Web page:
Cons of Greek Life


Lindsay Meola
Staff Writer

Illustration by Ana Simonovic

I’m not cut out for Greek life. My manicures always chip before I’m even out of the nail salon. I don’t know how a date party works and the idea of living with sixty girls makes me nauseous.

First of all, I don’t understand the dues. There is nothing I love more than free friends and free alcohol, both of which are not hard to come by in Isla Vista. But paying my rent is hard enough, let alone paying dues on top.

Another thing I’m slightly bitter about is their top-secret way of going about things. I have friends in the Greek system, and they’ll start telling me stories and then suddenly stop and say they “can’t tell me anything else.” Why? What are you doing? Is there something going on here I should know about? It’s almost enough to make me join to figure out this mystery. Almost.

Living in one house sounds too good to be true, which means it must be. And there are the restrictions that come with it, the messes and the inevitable drama. Frats always reek of stale beer, the floors are uncomfortably sticky and there seems to be a growing collection of girls’ undergarments in random places.

Sororities do not have parties, so the cleanliness is certainly better. However, they cannot have male visitors upstairs past a certain time. I’m not trying to jump the gun here, but doesn’t this almost promote walks of shame?

Also, this “big” and “little” and “grand-big” lingo is really too much for me to handle. Maybe my vocabulary is too straight-edge and grammatically correct, but status updates like “OMG I lov3 my big <333 xoxo forever!!!” make me want to head-butt my computer.

The time and effort that goes into being in a frat or a sorority is obnoxiously thorough. Why is it necessary to memorize the first and last name of everyone in your respective house and where they are from? Doesn’t that turn making friends into a standardized test? And if these houses are filled with such bubbly, fantastic individuals, why can’t they include non-Greek lifers in their parties? This exclusion and self-absorption sends me right back to high school, and I thought we all graduated for a reason.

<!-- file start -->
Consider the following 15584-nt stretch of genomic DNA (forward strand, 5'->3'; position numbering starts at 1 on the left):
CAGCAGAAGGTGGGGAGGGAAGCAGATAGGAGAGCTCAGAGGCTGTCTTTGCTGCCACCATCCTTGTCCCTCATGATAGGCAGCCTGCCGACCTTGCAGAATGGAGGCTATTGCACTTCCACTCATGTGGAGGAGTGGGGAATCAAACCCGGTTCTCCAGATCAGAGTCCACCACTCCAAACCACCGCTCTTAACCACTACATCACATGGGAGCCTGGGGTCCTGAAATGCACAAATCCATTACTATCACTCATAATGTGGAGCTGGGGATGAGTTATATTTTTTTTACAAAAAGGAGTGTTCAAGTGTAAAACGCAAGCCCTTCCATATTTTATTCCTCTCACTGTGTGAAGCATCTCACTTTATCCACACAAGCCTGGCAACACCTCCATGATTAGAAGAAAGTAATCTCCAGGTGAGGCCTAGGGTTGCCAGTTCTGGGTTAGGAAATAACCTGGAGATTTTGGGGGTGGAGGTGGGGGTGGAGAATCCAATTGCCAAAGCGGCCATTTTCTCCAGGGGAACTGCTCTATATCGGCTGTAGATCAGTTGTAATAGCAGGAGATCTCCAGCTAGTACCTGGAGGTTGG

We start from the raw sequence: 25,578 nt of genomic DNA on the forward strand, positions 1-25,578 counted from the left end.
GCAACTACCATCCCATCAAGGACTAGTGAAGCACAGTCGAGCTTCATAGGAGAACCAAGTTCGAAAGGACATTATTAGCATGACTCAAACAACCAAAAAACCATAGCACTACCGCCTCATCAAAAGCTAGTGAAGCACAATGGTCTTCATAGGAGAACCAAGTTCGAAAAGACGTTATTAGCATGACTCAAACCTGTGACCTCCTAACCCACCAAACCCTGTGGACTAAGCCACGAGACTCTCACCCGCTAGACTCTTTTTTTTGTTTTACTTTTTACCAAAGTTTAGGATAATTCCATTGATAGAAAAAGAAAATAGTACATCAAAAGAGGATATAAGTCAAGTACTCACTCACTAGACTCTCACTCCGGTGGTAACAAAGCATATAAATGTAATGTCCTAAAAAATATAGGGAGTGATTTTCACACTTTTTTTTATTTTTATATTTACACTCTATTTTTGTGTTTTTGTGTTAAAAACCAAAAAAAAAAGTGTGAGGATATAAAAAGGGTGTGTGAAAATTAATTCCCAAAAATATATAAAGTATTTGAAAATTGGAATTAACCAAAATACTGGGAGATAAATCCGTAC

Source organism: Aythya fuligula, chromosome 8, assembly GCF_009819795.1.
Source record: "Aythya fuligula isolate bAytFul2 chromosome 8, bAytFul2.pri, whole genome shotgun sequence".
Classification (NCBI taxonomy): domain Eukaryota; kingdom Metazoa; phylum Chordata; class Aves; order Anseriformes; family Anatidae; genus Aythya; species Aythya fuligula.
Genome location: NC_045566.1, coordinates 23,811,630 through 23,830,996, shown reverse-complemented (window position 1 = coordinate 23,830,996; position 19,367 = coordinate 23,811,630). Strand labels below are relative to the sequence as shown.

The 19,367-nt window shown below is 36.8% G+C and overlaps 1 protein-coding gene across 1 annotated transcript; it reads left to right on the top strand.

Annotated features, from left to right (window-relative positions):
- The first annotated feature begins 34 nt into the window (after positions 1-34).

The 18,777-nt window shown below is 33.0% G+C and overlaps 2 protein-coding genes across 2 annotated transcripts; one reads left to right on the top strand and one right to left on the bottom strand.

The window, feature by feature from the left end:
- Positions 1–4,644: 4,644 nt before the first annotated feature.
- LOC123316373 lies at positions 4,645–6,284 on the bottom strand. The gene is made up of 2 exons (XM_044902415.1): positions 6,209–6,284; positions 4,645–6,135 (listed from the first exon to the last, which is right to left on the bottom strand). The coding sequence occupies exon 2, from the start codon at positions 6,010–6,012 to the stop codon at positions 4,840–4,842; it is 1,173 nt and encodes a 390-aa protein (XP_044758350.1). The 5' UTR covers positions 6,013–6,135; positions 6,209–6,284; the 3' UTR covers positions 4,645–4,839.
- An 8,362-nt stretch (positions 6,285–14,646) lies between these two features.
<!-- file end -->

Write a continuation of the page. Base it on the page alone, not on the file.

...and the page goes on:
Finally, it amazes me that people are so willing to walk into predetermined stereotypes. Personally, I’d rather be known for myself as an individual than three letters in a different language strung together. Greek lifer’s respective frats and sororities nearly always appear as a sub-title.

Worse, these sub-titles tend to have some negative connotations. Delta Gamma has been referred to as “dick grabbers,” Alpha Phi has been known as “all for free,” and Lambda Chi “rammed a guy,” just to name a few. These sexually inappropriate acronyms and such are not something I would ever want to be associated with.

A UCSB student who wishes to remain anonymous gave Greek life a shot.

“If I ever had the chance to do it again, I would pass on the opportunity,” she said. “After going through the pledging process, I had gone through weeks of being pushed to my limits both by physical testing and emotional endurance, both of which took a toll on how I performed academically.”

Greek life comes with a lot of objectifying, harmful behaviors and expenses. I’ve seen a lot of people get consumed by the Greek life, and end up not doing well in school. Also, some of my own friends have completely detached themselves from any other social circles not involving Greek life. The lure of constant partying and endless hookups sounds more glorious than it actually is. Like anything, it gets old after awhile.

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